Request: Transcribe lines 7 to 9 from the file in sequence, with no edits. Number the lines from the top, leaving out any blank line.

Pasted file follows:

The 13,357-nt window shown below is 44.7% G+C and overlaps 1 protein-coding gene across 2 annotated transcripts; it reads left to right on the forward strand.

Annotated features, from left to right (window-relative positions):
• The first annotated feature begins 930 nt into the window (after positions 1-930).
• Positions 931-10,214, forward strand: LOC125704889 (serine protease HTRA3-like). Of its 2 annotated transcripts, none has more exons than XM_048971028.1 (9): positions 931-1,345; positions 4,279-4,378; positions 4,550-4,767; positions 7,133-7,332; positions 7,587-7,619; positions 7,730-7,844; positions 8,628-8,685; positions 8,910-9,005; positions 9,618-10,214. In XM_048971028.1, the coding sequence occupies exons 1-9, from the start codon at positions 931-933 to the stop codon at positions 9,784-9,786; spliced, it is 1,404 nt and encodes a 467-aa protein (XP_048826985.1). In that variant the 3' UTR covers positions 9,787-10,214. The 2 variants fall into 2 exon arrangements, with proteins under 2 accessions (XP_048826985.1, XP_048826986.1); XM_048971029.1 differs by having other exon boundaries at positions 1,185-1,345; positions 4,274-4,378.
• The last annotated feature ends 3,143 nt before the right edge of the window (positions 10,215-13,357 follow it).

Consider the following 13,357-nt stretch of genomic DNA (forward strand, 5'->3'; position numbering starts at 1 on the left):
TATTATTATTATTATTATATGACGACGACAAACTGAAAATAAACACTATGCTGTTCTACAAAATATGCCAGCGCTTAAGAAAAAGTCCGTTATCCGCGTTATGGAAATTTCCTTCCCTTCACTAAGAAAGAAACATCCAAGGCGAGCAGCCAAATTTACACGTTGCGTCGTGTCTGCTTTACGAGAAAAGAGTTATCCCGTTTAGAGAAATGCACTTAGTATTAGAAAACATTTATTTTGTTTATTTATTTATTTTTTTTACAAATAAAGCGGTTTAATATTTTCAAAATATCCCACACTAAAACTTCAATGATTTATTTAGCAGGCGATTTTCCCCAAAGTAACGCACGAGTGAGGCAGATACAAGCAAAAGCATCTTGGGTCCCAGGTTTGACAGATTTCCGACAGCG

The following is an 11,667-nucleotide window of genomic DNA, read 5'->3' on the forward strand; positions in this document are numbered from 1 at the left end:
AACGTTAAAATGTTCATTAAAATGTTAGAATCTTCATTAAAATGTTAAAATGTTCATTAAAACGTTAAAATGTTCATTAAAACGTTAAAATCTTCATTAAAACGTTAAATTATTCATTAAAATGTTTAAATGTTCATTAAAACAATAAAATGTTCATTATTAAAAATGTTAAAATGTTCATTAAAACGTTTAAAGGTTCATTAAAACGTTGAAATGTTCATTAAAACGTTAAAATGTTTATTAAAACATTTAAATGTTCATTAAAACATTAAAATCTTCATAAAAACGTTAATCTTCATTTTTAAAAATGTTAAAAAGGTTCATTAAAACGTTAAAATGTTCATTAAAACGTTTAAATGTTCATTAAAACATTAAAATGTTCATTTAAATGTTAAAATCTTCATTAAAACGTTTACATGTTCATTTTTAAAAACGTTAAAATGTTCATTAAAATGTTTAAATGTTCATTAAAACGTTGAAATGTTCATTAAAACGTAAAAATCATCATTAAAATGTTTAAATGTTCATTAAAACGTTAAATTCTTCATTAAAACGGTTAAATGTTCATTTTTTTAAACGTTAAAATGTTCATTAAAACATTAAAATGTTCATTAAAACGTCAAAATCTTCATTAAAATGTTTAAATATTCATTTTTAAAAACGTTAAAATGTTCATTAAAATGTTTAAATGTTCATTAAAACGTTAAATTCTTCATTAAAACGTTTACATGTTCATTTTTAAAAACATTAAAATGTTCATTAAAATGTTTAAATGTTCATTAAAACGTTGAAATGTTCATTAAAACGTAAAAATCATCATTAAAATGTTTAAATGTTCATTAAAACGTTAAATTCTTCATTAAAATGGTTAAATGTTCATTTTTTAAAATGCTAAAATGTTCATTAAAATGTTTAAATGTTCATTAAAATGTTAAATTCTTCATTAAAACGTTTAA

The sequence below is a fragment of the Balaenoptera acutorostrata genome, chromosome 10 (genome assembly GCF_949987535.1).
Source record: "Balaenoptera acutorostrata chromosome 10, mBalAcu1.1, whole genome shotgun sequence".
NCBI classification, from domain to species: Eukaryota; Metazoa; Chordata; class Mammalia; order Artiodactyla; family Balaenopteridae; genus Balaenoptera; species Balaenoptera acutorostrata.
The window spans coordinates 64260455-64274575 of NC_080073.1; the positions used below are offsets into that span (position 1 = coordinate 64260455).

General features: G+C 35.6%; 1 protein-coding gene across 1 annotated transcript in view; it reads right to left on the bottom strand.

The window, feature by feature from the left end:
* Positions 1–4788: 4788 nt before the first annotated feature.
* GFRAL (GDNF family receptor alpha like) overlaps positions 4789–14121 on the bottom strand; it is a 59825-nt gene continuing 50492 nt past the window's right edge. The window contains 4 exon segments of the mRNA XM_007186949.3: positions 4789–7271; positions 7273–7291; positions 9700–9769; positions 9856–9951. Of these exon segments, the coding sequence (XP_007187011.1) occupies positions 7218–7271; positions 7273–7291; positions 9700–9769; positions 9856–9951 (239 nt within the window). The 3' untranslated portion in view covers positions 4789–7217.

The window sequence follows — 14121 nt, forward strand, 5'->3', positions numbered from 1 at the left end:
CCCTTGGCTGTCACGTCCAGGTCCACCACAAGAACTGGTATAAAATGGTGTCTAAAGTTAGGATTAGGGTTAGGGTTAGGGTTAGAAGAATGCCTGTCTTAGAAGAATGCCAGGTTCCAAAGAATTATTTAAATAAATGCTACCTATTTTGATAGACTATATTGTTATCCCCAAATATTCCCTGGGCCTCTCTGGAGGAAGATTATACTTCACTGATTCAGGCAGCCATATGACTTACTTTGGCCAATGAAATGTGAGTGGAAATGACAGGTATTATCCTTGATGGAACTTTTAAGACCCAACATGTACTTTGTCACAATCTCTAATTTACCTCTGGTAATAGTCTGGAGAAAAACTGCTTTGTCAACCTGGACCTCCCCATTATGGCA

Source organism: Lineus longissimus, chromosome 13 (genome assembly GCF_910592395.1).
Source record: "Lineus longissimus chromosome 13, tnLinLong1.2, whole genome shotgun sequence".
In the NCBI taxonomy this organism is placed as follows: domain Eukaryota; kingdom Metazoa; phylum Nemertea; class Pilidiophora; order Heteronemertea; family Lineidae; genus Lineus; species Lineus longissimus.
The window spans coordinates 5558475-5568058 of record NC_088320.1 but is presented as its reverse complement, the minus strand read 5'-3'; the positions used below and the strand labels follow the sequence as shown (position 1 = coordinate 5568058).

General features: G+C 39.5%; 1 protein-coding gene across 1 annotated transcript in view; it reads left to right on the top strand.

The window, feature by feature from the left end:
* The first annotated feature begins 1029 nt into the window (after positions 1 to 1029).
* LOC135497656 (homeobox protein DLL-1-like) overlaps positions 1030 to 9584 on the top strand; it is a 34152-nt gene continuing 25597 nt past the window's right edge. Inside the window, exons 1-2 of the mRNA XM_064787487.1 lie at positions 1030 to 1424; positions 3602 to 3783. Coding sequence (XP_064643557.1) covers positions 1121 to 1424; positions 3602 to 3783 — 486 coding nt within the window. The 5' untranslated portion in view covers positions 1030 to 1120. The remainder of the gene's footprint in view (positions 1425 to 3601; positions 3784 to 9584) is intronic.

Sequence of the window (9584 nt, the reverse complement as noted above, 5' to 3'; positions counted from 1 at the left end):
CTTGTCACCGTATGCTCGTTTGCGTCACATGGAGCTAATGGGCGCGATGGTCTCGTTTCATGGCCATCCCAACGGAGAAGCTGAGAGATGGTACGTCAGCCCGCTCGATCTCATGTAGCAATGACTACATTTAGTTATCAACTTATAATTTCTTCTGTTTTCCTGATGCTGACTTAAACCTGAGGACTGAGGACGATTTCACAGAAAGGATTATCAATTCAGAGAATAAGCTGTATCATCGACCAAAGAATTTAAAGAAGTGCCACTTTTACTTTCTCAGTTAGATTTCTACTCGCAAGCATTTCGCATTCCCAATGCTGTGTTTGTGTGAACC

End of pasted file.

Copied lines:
TATTATTATTATTATTATATGACGACGACAAACTGAAAATAAACACTATGCTGTTCTACAAAATATGCCAGCGCTTAAGAAAAAGTCCGTTATCCGCGTTATGGAAATTTCCTTCCCTTCACTAAGAAAGAAACATCCAAGGCGAGCAGCCAAATTTACACGTTGCGTCGTGTCTGCTTTACGAGAAAAGAGTTATCCCGTTTAGAGAAATGCACTTAGTATTAGAAAACATTTATTTTGTTTATTTATTTATTTTTTTTACAAATAAAGCGGTTTAATATTTTCAAAATATCCCACACTAAAACTTCAATGATTTATTTAGCAGGCGATTTTCCCCAAAGTAACGCACGAGTGAGGCAGATACAAGCAAAAGCATCTTGGGTCCCAGGTTTGACAGATTTCCGACAGCG

The following is an 11,667-nucleotide window of genomic DNA, read 5'->3' on the forward strand; positions in this document are numbered from 1 at the left end:
AACGTTAAAATGTTCATTAAAATGTTAGAATCTTCATTAAAATGTTAAAATGTTCATTAAAACGTTAAAATGTTCATTAAAACGTTAAAATCTTCATTAAAACGTTAAATTATTCATTAAAATGTTTAAATGTTCATTAAAACAATAAAATGTTCATTATTAAAAATGTTAAAATGTTCATTAAAACGTTTAAAGGTTCATTAAAACGTTGAAATGTTCATTAAAACGTTAAAATGTTTATTAAAACATTTAAATGTTCATTAAAACATTAAAATCTTCATAAAAACGTTAATCTTCATTTTTAAAAATGTTAAAAAGGTTCATTAAAACGTTAAAATGTTCATTAAAACGTTTAAATGTTCATTAAAACATTAAAATGTTCATTTAAATGTTAAAATCTTCATTAAAACGTTTACATGTTCATTTTTAAAAACGTTAAAATGTTCATTAAAATGTTTAAATGTTCATTAAAACGTTGAAATGTTCATTAAAACGTAAAAATCATCATTAAAATGTTTAAATGTTCATTAAAACGTTAAATTCTTCATTAAAACGGTTAAATGTTCATTTTTTTAAACGTTAAAATGTTCATTAAAACATTAAAATGTTCATTAAAACGTCAAAATCTTCATTAAAATGTTTAAATATTCATTTTTAAAAACGTTAAAATGTTCATTAAAATGTTTAAATGTTCATTAAAACGTTAAATTCTTCATTAAAACGTTTACATGTTCATTTTTAAAAACATTAAAATGTTCATTAAAATGTTTAAATGTTCATTAAAACGTTGAAATGTTCATTAAAACGTAAAAATCATCATTAAAATGTTTAAATGTTCATTAAAACGTTAAATTCTTCATTAAAATGGTTAAATGTTCATTTTTTAAAATGCTAAAATGTTCATTAAAATGTTTAAATGTTCATTAAAATGTTAAATTCTTCATTAAAACGTTTAA